Advertisement

Menopause and Age-Related General Health Risk: A Woman’s Heart Needs Her Hormones

  • Adam Czyzyk
  • John C. StevensonEmail author
Chapter

Abstract

Cardiovascular disease (CVD) is a leading cause of mortality for women and men, but there is a strong relationship between menopause and incidence of coronary heart disease (CHD) in women. This is believed to be mainly due to the significant decrease of estrogen secretion after menopause. Estrogen receptors are abundant throughout the cardiovascular system and exert long-lasting and rapid actions on it. Experimental data shows that estrogens are cardioprotective and can protect against ischemia and adverse remodeling. In blood vessels, estrogens cause vasodilation and decrease atherogenesis. Therefore, it is understandable that after menopause arterial function deteriorates which, together with unfavorable metabolic alterations, causes an increase in the risk of CHD. Animal studies clearly showed the positive effect of estrogens on cardiovascular function. However, the first large randomized clinical trials of hormone replacement therapy (HRT) conducted in women with established CHD did not show a decreased risk. Analysis of data from subsequent trials revealed that there is a place for exogenous estrogens in the primary prevention of CHD. The timing hypothesis suggests that the introduction of HRT soon after menopause significantly reduces CHD and mortality in primary prevention.

Keywords

Estrogens Hormone replacement therapy Cardiovascular disease Coronary heart disease Menopause 

References

  1. 1.
    Leening MJG, Ferket BS, Steyerberg EW, et al. Sex differences in lifetime risk and first manifestation of cardiovascular disease: prospective population based cohort study. BMJ. 2014;349:g5992.CrossRefGoogle Scholar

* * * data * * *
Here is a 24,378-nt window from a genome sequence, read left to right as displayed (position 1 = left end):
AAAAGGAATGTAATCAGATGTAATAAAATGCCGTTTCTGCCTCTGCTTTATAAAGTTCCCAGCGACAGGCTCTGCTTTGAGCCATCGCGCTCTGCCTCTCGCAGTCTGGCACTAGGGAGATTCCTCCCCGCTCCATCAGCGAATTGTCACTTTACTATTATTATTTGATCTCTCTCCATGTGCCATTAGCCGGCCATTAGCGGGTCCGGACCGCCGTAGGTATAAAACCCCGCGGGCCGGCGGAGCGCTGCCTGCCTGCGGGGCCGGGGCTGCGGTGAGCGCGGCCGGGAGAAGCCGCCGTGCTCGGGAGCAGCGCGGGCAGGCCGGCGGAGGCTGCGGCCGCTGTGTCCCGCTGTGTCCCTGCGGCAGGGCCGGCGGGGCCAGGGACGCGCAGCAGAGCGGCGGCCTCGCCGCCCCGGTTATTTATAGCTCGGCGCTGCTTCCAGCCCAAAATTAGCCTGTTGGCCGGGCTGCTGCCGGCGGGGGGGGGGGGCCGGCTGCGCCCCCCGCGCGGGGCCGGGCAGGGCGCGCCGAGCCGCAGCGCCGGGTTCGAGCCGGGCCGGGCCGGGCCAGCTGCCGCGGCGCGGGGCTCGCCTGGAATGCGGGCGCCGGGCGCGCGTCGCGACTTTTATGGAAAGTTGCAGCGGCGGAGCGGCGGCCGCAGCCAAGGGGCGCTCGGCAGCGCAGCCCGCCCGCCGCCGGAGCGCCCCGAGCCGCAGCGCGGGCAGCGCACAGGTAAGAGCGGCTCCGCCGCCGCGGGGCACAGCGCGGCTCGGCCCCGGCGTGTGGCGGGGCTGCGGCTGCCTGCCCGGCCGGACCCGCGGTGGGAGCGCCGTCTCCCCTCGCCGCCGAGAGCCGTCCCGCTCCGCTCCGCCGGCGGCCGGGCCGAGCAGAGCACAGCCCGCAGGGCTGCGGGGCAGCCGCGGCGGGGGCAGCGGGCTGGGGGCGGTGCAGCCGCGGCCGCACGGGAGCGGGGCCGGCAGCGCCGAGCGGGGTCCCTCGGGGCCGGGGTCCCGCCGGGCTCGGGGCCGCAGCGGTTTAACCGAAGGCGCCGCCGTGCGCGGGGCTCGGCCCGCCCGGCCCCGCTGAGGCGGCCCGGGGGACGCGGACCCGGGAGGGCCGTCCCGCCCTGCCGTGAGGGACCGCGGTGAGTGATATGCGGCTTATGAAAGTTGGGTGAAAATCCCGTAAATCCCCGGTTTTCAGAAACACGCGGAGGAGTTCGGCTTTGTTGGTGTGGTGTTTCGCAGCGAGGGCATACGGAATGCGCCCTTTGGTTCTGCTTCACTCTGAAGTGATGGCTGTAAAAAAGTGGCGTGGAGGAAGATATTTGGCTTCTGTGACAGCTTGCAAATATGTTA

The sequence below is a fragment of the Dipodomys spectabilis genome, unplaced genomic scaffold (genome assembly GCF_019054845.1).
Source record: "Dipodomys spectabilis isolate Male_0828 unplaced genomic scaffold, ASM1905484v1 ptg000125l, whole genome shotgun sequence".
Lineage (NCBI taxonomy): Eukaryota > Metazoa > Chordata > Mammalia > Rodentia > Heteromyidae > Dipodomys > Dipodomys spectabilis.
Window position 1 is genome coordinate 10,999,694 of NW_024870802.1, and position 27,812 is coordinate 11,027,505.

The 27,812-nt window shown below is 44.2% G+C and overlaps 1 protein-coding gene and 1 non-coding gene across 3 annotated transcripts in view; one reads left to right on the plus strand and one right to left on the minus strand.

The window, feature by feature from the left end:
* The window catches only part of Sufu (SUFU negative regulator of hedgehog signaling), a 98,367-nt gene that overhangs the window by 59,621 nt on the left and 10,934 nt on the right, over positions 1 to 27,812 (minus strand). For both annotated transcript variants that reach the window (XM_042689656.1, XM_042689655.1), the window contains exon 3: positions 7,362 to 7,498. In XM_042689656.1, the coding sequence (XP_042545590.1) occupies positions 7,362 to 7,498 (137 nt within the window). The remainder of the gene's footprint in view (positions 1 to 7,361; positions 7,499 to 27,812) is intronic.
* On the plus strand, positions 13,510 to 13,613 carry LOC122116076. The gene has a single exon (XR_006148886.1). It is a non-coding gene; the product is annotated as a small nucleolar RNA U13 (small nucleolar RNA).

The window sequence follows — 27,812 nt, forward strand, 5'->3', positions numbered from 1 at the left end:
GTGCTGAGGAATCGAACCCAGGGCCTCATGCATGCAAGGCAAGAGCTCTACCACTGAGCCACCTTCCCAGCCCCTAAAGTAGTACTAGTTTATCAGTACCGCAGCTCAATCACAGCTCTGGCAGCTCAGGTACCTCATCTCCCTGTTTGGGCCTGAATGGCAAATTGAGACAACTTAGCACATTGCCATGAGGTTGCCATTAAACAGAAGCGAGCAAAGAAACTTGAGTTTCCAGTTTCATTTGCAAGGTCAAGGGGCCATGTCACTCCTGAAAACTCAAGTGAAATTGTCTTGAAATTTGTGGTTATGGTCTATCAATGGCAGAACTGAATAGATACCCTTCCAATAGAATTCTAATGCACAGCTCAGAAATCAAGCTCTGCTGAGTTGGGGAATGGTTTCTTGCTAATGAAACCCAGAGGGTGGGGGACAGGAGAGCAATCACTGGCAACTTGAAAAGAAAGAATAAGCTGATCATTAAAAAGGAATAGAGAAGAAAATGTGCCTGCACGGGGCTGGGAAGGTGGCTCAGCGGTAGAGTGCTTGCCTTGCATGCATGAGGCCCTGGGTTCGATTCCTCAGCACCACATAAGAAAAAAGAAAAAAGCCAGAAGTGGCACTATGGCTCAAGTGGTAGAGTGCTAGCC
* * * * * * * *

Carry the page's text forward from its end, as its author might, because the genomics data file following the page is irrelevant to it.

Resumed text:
2. 2.
    Lloyd-Jones DM, Larson MG, Beiser A, Levy D. Lifetime risk of developing coronary heart disease. Lancet (London, England). 1999;353:89–92.CrossRefGoogle Scholar
  3. 3.
    Roach REJ, Lijfering WM, Rosendaal FR, Cannegieter SC, le Cessie S. Sex difference in risk of second but not of first venous thrombosis clinical perspective. Circulation. 2014;129:51–6.CrossRefGoogle Scholar
  4. 4.
    Eichinger S, Heinze G, Jandeck LM, Kyrle PA. Risk assessment of recurrence in patients with unprovoked deep vein thrombosis or pulmonary embolism: the Vienna prediction model. Circulation. 2010;121:1630–6.CrossRefGoogle Scholar
  5. 5.
    dos Santos RL, da Silva FB, Ribeiro RF, Stefanon I. Sex hormones in the cardiovascular system. Horm Mol Biol Clin Investig. 2014;18:89–103.Google Scholar
  6. 6.
    Yakimchuk K, Jondal M, Okret S. Estrogen receptor α and β in the normal immune system and in lymphoid malignancies. Mol Cell Endocrinol. 2013;375:121–9.CrossRefGoogle Scholar
  7. 7.
    Feldman RD, Gros R. Rapid vascular effects of steroids-a question of balance? Can J Cardiol. 2010;26(Suppl A):22A–6A.CrossRefGoogle Scholar
  8. 8.
    Eyster KM. The estrogen receptors: an overview from different perspectives. New York: Humana Press; 2016. p. 1–10.CrossRefGoogle Scholar
  9. 9.
    Del Principe D, Ruggieri A, Pietraforte D, Villani A, Vitale C, Straface E, Malorni W. The relevance of estrogen/estrogen receptor system on the gender difference in cardiovascular risk. Int J Cardiol. 2015;187:291–8.CrossRefGoogle Scholar
  10. 10.
    Prabhavathi K, Selvi KT, Poornima KN, Sarvanan A. Role of biological sex in normal cardiac function and in its disease outcome—a review. J Clin Diagn Res. 2014;8:BE01–4.PubMedPubMedCentralGoogle Scholar
  11. 11.
    Murphy E, Steenbergen C. Gender-based differences in mechanisms of protection in myocardial ischemia-reperfusion injury. Cardiovasc Res. 2007;75:478–86.CrossRefGoogle Scholar
  12. 12.
    Hayward C. The roles of gender, the menopause and hormone replacement on cardiovascular function. Cardiovasc Res. 2000;46:28–49.CrossRefGoogle Scholar
  13. 13.
    Brower GL, Gardner JD, Janicki JS. Gender mediated cardiac protection from adverse ventricular remodeling is abolished by ovariectomy. Mol Cell Biochem. 2003;251:89–95.CrossRefGoogle Scholar
  14. 14.
    Newton-Cheh C. Sex differences and genetic associations with myocardial infarction. JAMA. 2004;291:3008.CrossRefGoogle Scholar
  15. 15.
    Thompson EL, Patterson M, Murphy KG, Smith KL, Dhillo WS, Todd JF, Ghatei MA, Bloom SR. Central and peripheral administration of Kisspeptin-10 stimulates the hypothalamic-pituitary-gonadal axis. J Neuroendocrinol. 2004;16:850–8.CrossRefGoogle Scholar
  16. 16.
    Bae S. Gender differences in cardioprotection against ischemia/reperfusion injury in adult rat hearts: focus on Akt and protein kinase C Signaling. J Pharmacol Exp Ther. 2005;315:1125–35.CrossRefGoogle Scholar